Pitching Progress: An Effort in Finding Incremental Gains, Vol. II

Last week, I noted that my favorite thing about baseball was that it reminded me of a living, breathing and dependable dog. This week, my favorite truism regarding the game is that even though the results are the same—as in, the Cubs went 4-1 during the second turn through the rotation, equaling the success of the first—the path to get there can be vastly different.

There wasn’t a dominant outing from a Cubs starting pitcher this go-round, but they did manage to each log quality starts; each needing 102 pitches or less to do so. This consistency has to be Joe Maddon’s dream, as the bullpen has stayed thoroughly rested through the season’s first two weeks. The longer the Cubs’ starting pitching throws with such efficiency, the better their chances for success are late in the season. This is especially true for Kyle Hendricks and Jason Hammel, and the early returns are positive. Let’s take a closer look at the results from each performance.

Jake Arrieta (April 10th, vs. Arizona Diamondbacks)
Result: 7 IP, W, 3 ER, 8 H, 6 K, 0 BB, 99 pitches
Season: 2-0, 1.93 ERA, 12.00 K/BB, 3.74 FIP


Pitch Type Count Freq Velo (mph) pfx HMov (in.) pfx VMov (in.) H. Rel (ft.) V. Rel (ft.)
Sinker 59 59.60% 94.96 -7.68 -15.39 -3.04 6.49
Change 5 5.05% 88.11 -9.25 -28.51 -3.45 6.26
Slider 29 29.29% 90.47 3.44 -24.71 -3.12 6.39
Curve 6 6.06% 82.47 5.83 -50.26 -2.98 6.46



The first and most obvious observation is that Arrieta’s trademark command betrayed him during this outing, as he left 29 pitches in the middle and upper quadrants of the strike zone, and 24 in the middle-third of the zone. His lack of command did not appear to be compensation for a lack of velocity, as his 95 mph average on his sinker falls squarely into his normal range. The numbers bear out that each of his two-seam fastball and changeup actually gained a bit of vertical movement from his first start, but his slider had two inches fewer of horizontal break, indicating that his breaking stuff was flatter and lacked its typical bite this time around.

The pitch-selection offers some interesting tidbits, as Arrieta went to his curveball six times in the first two innings, and then abandoned it from thereon out. He also threw his signature slider 29 times, a significant jump from his total of just 17 in his first start. He didn’t throw a single four-seam fastball, instead relying solely on the sinker. He bumped his changeup usage up to five, which sported the ridiculous biting action it featured previously, but again lacked the pinpoint command. It’s exciting to see him use the changeup more often, and it’ll be important to follow whether he can maintain the vicious movement.

Writing up a “poor” Arrieta start is intriguing, because even when the quality of his ‘stuff’ is clearly inferior, his results remain acceptable or better. It’s not that his arsenal was specifically poor—he still generated 47 SNIPs—it’s just that it wasn’t the inhuman mastery we have become accustomed to witnessing. It is a testament to him that even his lesser efforts end up tallying yet another quality start—his 22nd in a row, four short of Bob Gibson’s record of 26—and it cannot be ignored that this is largely due to not walking any of his opponents. He gave up as many home runs in this start (two) as he had allowed combined during his quality start streak, but managed to limit the damage by refusing to surrender free passes. His eye-popping strikeout-to-walk ratio is likely unsustainable, but it is an excellent indicator of sharpness in the early going nonetheless.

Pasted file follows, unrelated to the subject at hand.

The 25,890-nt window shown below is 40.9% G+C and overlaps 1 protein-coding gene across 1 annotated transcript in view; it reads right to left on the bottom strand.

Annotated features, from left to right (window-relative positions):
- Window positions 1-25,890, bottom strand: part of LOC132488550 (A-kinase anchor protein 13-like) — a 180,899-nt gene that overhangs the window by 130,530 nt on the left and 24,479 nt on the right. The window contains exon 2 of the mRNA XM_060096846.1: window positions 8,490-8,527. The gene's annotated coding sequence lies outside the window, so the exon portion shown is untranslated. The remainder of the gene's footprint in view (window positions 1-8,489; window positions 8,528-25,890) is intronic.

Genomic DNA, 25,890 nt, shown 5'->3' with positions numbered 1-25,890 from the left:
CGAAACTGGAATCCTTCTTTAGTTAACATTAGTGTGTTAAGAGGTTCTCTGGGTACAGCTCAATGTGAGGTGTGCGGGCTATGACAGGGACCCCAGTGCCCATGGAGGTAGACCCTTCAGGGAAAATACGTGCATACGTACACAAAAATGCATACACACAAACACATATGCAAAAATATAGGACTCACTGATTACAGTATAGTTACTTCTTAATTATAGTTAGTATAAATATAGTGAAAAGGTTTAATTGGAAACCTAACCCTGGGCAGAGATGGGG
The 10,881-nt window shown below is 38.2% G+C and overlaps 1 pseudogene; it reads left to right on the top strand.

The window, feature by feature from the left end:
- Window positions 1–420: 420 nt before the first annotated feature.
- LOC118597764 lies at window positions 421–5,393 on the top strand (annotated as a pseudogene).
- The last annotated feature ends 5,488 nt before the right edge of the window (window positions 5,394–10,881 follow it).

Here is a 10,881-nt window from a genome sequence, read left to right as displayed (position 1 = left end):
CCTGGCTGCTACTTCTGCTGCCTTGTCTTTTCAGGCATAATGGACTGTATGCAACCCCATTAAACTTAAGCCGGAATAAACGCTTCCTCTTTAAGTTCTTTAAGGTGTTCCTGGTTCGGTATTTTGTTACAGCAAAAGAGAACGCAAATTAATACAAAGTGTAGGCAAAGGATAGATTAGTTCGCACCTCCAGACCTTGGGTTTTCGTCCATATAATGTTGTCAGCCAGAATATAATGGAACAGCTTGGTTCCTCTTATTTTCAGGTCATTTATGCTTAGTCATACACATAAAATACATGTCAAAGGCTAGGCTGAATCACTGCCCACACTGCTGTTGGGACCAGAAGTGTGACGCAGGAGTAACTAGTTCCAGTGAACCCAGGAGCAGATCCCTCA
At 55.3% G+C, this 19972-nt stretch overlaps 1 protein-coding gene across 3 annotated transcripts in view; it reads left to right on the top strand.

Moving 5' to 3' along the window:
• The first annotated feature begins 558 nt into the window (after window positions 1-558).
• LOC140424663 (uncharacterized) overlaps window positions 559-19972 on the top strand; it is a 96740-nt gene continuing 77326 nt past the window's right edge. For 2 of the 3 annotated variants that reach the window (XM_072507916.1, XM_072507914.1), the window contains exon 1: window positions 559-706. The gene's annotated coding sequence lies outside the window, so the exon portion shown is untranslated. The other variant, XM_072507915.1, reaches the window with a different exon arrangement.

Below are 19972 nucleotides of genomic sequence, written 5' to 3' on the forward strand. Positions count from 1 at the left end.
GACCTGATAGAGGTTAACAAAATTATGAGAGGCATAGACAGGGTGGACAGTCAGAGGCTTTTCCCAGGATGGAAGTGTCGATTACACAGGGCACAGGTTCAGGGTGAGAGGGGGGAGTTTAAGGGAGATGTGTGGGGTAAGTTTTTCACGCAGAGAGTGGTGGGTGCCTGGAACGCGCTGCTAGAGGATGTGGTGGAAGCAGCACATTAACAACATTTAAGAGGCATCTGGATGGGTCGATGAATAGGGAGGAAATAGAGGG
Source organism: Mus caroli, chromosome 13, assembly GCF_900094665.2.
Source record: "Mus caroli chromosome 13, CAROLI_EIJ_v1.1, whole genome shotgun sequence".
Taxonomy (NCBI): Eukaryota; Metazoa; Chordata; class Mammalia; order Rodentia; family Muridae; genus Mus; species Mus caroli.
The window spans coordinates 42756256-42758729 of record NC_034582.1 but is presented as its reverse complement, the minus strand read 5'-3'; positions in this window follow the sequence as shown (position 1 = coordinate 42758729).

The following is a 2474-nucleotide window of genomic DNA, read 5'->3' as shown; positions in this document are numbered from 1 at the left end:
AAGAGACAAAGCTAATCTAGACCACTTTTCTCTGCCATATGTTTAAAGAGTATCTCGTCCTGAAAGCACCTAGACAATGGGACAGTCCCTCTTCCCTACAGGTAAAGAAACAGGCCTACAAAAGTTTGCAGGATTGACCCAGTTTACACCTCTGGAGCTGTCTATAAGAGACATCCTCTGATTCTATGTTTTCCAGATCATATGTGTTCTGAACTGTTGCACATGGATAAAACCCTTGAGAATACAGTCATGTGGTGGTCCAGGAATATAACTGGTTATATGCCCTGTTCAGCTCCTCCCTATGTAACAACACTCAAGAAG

Jon Lester (April 11th, vs. Cincinnati Reds)
Result: 6 IP, ND, 3 ER, 8 H, 5 K, 2 BB, 102 pitches
Season: 1-0, 2.77 ERA, 4.50 K/BB, 2.83 FIP


Pitch Type Count Freq Velo (mph) pfx HMov (in.) pfx VMov (in.) H. Rel (ft.) V. Rel (ft.)
Fourseam 35 34.31% 91.40 5.72 -12.25 2.70 5.83
Sinker 20 19.61% 90.65 9.23 -21.46 2.67 5.76
Change 8 7.84% 85.24 11.24 -24.26 2.70 5.84
Curve 12 11.76% 75.54 -5.17 -47.72 2.69 5.85
Cutter 27 26.47% 88.33 -0.16 -21.77 2.71 5.82



This was a bit of a strange outing for Lester, as he threw just 37 pitches that ended up in the strike zone, and frankly many of the pitches that didn’t register in the zone weren’t very close. Take a look:

By my count he threw 34 pitches greater than six inches outside the zone, while generating just two swings on those pitches. In short, Lester was wild, but managed to walk just two batters. Despite the walks and eight hits allowed, he surrendered just two runs, thanks to allowing just one extra-base hit (a solo home run to Hamilton) while no one was on base. The two biggest reasons for his relative success—despite an inability to throw strikes—was the fantastic movement he still generated on both his four-seam fastball and changeup, and his wildness mostly being appropriated to the bottom portion of the zone. While he generated just six whiffs, he induced 23 foul balls, indicating the movement of his pitches was outstanding, limiting the opponents ability to square them up.

Lester’s pitch-mix was virtually identical to his first start, with only his sinker seeing significantly more usage (20 times compared to 14) this time around. There is a bit of oddity with the movement of his cutter, as it stayed on a nearly perfectly flat horizontal plane, but broke sharply downward like a splitter. It seems clear that Lester had little idea where or how his pitches were going to move, but boy did they move!

We should keep an eye on Lester’s velocity as he progresses, as in this outing both his two-seam and four-seam fastballs lost about 1.5 mph from his first start. The exceptional movement he enjoyed could point towards Lester simply gripping the ball tighter—thus diminishing his velocity—but the darker possibility is that this is just another indicator of the downward trend in his velocity as he ages.

John Lackey (April 13th, vs. Cincinnati Reds)
Result: 6 2/3 IP, W, 2 ER, 6 H, 7 K, 3 BB, 90 pitches
Season: 2-0, 5.68 ERA, 2.75 K/BB, 4.64 FIP


Pitch Type Count Freq Velo (mph) pfx HMov (in.) pfx VMov (in.) H. Rel (ft.) V. Rel (ft.)
Fourseam 44 50.00% 90.85 -3.87 -16.15 -2.63 6.32
Sinker 16 18.18% 90.81 -9.27 -22.97 -2.69 5.93
Slider 24 27.27% 83.13 3.40 -37.62 -2.33 6.39
Curve 4 4.55% 76.81 5.88 -48.30 -2.41 6.58